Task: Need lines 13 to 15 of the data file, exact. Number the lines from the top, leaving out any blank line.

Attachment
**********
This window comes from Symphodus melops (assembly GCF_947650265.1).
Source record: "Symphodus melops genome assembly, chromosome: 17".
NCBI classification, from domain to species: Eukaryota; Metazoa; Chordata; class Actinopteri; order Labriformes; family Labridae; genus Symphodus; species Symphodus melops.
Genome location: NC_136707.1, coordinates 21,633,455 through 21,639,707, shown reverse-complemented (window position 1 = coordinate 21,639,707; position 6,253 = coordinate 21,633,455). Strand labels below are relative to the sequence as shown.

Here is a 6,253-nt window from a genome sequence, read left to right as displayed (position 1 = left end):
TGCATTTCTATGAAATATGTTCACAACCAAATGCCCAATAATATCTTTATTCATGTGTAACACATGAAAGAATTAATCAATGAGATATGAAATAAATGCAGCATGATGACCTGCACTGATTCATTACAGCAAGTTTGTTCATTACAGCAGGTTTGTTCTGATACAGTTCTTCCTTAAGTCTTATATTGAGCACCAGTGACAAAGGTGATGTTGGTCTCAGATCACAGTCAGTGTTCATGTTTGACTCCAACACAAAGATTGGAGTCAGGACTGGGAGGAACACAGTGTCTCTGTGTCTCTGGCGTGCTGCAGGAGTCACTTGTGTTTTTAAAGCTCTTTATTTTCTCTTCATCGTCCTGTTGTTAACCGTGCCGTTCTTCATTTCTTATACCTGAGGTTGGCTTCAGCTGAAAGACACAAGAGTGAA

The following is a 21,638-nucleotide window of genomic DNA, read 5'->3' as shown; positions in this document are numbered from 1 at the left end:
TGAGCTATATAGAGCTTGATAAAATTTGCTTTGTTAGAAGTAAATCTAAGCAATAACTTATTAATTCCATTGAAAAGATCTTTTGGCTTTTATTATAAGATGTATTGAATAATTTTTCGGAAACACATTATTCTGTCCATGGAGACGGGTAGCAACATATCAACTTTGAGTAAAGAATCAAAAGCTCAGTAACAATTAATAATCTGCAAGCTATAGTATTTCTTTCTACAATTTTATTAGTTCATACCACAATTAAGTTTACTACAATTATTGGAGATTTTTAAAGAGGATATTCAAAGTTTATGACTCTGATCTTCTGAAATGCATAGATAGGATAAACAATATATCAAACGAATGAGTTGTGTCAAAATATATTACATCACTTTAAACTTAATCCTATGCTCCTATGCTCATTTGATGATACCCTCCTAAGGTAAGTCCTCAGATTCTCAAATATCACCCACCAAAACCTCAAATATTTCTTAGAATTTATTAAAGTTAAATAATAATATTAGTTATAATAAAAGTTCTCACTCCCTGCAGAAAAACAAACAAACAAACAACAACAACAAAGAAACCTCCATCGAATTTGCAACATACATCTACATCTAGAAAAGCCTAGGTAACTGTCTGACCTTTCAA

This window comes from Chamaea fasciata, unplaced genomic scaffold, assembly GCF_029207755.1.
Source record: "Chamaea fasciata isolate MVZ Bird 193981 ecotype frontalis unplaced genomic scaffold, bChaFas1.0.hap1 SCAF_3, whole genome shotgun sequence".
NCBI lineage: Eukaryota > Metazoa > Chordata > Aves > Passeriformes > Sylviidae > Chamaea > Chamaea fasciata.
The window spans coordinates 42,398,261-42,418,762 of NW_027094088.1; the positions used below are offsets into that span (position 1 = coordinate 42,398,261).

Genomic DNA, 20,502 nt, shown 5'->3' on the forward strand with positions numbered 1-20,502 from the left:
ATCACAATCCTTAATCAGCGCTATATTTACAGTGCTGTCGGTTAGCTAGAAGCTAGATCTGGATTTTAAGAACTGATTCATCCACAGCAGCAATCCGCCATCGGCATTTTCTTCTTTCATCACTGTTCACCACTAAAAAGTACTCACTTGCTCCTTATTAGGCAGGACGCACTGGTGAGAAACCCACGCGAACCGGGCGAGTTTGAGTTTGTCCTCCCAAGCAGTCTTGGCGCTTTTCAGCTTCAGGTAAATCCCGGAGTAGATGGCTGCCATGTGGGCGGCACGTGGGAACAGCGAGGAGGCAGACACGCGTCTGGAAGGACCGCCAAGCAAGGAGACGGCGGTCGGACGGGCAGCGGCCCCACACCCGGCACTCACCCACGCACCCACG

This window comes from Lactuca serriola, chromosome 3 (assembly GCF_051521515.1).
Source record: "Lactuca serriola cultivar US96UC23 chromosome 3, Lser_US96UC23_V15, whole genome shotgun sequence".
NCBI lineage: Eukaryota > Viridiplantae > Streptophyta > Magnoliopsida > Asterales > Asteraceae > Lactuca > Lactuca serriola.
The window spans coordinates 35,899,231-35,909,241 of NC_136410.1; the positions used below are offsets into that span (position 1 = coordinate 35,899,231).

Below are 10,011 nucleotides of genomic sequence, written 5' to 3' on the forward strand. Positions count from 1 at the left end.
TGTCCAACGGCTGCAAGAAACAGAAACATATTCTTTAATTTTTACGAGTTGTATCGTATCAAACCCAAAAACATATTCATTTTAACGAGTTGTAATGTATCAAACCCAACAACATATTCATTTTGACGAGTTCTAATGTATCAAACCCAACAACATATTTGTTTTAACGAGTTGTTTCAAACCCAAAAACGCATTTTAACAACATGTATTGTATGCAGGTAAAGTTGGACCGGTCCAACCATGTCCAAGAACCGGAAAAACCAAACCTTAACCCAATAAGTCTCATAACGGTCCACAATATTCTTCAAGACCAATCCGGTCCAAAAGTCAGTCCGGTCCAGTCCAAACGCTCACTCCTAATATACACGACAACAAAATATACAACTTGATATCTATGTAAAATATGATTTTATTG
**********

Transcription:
Genomic DNA, 20,502 nt, shown 5'->3' on the forward strand with positions numbered 1-20,502 from the left:
ATCACAATCCTTAATCAGCGCTATATTTACAGTGCTGTCGGTTAGCTAGAAGCTAGATCTGGATTTTAAGAACTGATTCATCCACAGCAGCAATCCGCCATCGGCATTTTCTTCTTTCATCACTGTTCACCACTAAAAAGTACTCACTTGCTCCTTATTAGGCAGGACGCACTGGTGAGAAACCCACGCGAACCGGGCGAGTTTGAGTTTGTCCTCCCAAGCAGTCTTGGCGCTTTTCAGCTTCAGGTAAATCCCGGAGTAGATGGCTGCCATGTGGGCGGCACGTGGGAACAGCGAGGAGGCAGACACGCGTCTGGAAGGACCGCCAAGCAAGGAGACGGCGGTCGGACGGGCAGCGGCCCCACACCCGGCACTCACCCACGCACCCACG

This window comes from Lactuca serriola, chromosome 3 (assembly GCF_051521515.1).